If most people are not willing to see the difficulty, this is mainly because, consciously or unconsciously, they assume that it will be they who will settle these questions for the others, and because they are convinced of their own capacity to do this. -Friedrich August von Hayek

    *****************/

  • Jeff Moden

    SSC Guru

    Points: 994516

    Whether I agree with bit-masking in SQL Server or not, I enjoyed the article. Thanks.

    --Jeff Moden


    RBAR is pronounced "ree-bar" and is a "Modenism" for Row-By-Agonizing-Row.
    First step towards the paradigm shift of writing Set Based code:
    ________Stop thinking about what you want to do to a row... think, instead, of what you want to do to a column.
    "If you think its expensive to hire a professional to do the job, wait until you hire an amateur."--Red Adair
    "Change is inevitable... change for the better is not."
    When you put the right degree of spin on it, the number 3|8 is also a glyph that describes the nature of a DBAs job. 😉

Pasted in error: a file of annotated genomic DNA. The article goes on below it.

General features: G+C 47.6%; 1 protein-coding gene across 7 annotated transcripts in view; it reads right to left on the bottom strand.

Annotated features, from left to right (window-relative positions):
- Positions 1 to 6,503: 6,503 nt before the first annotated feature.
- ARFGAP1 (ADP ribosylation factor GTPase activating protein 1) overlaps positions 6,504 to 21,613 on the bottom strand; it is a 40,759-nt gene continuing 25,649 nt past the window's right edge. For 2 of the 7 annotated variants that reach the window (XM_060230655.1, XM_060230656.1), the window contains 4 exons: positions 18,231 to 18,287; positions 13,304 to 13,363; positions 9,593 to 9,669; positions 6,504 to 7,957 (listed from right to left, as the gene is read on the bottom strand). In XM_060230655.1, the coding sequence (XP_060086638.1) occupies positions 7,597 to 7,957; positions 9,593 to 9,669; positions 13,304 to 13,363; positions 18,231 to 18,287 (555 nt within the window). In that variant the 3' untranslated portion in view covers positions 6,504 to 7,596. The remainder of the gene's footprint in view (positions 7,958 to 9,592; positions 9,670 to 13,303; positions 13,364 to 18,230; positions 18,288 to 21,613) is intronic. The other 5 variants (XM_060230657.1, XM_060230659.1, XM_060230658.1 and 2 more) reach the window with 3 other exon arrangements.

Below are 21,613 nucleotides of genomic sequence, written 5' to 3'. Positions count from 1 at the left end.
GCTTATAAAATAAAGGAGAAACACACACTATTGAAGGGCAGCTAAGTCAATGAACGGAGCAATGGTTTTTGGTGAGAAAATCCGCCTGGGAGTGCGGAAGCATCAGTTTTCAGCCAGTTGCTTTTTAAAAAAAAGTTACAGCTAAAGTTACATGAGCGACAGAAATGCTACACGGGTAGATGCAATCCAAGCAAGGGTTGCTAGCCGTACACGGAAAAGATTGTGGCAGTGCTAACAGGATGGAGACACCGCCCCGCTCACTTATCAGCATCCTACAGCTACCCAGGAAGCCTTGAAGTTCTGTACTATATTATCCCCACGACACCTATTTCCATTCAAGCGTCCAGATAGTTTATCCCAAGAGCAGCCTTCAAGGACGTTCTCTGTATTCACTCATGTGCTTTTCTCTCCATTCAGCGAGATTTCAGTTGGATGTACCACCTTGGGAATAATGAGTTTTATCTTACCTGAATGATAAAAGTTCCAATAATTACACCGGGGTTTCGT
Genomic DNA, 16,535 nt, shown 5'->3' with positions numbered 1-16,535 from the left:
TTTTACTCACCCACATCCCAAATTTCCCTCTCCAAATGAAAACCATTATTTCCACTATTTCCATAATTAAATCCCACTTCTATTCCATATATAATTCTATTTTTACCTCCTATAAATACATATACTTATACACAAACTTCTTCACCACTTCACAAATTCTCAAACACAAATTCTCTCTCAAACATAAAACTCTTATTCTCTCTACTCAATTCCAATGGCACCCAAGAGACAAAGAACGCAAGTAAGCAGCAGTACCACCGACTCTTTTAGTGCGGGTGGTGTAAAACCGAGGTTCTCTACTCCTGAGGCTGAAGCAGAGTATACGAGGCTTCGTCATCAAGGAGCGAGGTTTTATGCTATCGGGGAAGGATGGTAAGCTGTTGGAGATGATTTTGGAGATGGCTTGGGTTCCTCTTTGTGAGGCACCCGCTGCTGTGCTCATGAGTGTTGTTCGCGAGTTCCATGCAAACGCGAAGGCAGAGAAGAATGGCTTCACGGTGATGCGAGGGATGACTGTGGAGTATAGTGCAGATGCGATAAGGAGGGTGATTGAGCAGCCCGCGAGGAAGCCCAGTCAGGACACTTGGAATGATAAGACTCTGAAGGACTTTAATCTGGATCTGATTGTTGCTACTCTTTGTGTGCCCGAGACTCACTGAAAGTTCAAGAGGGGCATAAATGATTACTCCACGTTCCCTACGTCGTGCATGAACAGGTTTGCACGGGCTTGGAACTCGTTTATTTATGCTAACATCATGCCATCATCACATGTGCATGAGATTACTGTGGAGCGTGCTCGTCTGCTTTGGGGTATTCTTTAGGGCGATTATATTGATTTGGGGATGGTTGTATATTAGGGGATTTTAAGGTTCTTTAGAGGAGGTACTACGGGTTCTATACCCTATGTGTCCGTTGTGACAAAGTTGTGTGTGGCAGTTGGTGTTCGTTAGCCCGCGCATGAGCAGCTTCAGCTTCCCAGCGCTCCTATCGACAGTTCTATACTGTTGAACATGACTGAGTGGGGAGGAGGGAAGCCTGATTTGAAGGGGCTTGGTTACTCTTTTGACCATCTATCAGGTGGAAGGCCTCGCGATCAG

Helpful Links:
    How to post code problems
    Create a Tally Function (fnTally)

  • steitelbaum

    SSC Eights!

    Points: 864

    good article, it will be relevant to folks working with hierarchy ids that need to maintain sibling order.

    I think I see why Lee avoided varbinary in the example. It looks like assigning a value to a varbinary, witnessing it's length as n, and then bit masking it against itself can result in it having a length longer than n, even if it (the growth in bytes) wasnt necessary.

  • steve skelton

    SSC Enthusiast

    Points: 195

    I can understand why people might not like the idea of storing multiple column values in one encoded field, but it does occur to me that this would be a great technique for passing values in a web app. instead of http://blah.com?field1=1&field2=5&field3=7

    Bitmask all the values selected and pass them encoded

    http://blah.com?referringData=00bx7f

    then decode on the page to values for SQL or whatever.

    You get a lot of things here: users can't fish by inserting other values in the POST string; your POST string looks LEE7 (sorry...:-D); you have a shorter POST string.

    If you do want to store bitmasked vals in the DB, then your response data could also be de-coded on the client side using Javascript (if this is supported). The downside there is, you can see Javascript in View Source. But, seems like this technique could help speed up data-intensive web applications.

    Just my 2 centavos. Sorry it's off-topic, but hey.